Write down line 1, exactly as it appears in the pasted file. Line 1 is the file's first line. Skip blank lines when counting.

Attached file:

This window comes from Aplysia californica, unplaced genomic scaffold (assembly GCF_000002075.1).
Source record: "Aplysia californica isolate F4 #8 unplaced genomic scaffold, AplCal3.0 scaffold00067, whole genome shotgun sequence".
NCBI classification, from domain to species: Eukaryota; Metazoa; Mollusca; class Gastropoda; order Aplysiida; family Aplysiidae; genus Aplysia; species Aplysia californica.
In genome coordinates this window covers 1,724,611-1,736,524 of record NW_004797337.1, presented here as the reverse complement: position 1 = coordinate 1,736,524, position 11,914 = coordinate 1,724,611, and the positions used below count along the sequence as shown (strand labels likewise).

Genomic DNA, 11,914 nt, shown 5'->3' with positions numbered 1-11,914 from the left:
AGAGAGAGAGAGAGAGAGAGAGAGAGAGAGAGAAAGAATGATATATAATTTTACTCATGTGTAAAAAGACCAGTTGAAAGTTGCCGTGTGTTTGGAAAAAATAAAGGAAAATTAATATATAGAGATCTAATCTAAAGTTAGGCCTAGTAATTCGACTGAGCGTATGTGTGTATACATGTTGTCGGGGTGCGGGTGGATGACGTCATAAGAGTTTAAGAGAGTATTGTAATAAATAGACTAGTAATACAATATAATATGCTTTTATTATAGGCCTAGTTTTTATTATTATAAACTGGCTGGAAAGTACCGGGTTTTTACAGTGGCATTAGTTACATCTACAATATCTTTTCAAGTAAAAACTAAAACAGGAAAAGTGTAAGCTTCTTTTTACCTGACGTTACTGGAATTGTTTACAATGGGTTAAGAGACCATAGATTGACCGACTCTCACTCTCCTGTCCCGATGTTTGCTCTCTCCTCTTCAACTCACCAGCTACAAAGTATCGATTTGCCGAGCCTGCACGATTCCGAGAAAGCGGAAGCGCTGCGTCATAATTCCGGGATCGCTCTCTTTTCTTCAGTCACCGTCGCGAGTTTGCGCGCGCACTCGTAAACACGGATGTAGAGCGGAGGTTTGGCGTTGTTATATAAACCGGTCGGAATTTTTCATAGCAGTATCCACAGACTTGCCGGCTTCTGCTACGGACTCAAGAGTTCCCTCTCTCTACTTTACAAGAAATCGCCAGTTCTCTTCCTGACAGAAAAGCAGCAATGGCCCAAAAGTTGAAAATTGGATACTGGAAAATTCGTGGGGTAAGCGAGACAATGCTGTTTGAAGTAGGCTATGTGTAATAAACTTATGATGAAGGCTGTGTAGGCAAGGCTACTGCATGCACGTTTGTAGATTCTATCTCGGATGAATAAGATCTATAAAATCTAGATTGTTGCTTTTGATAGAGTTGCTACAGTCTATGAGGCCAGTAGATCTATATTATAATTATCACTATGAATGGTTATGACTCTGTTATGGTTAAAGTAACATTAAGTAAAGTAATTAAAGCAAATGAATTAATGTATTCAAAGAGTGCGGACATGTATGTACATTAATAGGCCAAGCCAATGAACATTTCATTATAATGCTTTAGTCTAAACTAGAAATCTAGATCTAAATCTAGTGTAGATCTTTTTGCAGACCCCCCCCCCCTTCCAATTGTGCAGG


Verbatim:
This window comes from Aplysia californica, unplaced genomic scaffold (assembly GCF_000002075.1).